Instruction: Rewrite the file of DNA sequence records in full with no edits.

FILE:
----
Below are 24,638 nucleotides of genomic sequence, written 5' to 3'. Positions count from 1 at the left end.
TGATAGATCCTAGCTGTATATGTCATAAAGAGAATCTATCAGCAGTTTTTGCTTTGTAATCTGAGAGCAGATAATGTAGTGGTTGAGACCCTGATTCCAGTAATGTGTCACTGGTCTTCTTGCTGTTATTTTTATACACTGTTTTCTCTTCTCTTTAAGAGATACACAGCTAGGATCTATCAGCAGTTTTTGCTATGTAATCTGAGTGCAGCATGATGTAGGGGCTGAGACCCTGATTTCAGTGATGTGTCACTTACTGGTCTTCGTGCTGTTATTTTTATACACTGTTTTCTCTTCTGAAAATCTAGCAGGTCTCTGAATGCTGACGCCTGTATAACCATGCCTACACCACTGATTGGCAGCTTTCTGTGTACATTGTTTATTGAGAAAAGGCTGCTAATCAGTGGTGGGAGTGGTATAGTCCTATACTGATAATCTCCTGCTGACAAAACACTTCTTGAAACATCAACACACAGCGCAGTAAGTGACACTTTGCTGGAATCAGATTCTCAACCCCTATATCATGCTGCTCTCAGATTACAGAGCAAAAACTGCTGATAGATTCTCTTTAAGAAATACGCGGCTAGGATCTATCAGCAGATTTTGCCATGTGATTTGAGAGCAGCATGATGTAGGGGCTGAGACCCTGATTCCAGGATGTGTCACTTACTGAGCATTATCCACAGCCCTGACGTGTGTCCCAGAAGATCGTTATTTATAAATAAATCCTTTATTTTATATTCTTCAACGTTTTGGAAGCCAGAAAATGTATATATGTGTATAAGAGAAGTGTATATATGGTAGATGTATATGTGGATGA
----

Below are 24,638 nucleotides of genomic sequence, written 5' to 3'. Positions count from 1 at the left end.
TGATAGATCCTAGCTGTATATGTCATAAAGAGAATCTATCAGCAGTTTTTGCTTTGTAATCTGAGAGCAGATAATGTAGTGGTTGAGACCCTGATTCCAGTAATGTGTCACTGGTCTTCTTGCTGTTATTTTTATACACTGTTTTCTCTTCTCTTTAAGAGATACACAGCTAGGATCTATCAGCAGTTTTTGCTATGTAATCTGAGTGCAGCATGATGTAGGGGCTGAGACCCTGATTTCAGTGATGTGTCACTTACTGGTCTTCGTGCTGTTATTTTTATACACTGTTTTCTCTTCTGAAAATCTAGCAGGTCTCTGAATGCTGACGCCTGTATAACCATGCCTACACCACTGATTGGCAGCTTTCTGTGTACATTGTTTATTGAGAAAAGGCTGCTAATCAGTGGTGGGAGTGGTATAGTCCTATACTGATAATCTCCTGCTGACAAAACACTTCTTGAAACATCAACACACAGCGCAGTAAGTGACACTTTGCTGGAATCAGATTCTCAACCCCTATATCATGCTGCTCTCAGATTACAGAGCAAAAACTGCTGATAGATTCTCTTTAAGAAATACGCGGCTAGGATCTATCAGCAGATTTTGCCATGTGATTTGAGAGCAGCATGATGTAGGGGCTGAGACCCTGATTCCAGGATGTGTCACTTACTGAGCATTATCCACAGCCCTGACGTGTGTCCCAGAAGATCGTTATTTATAAATAAATCCTTTATTTTATATTCTTCAACGTTTTGGAAGCCAGAAAATGTATATATGTGTATAAGAGAAGTGTATATATGGTAGATGTATATGTGGATGA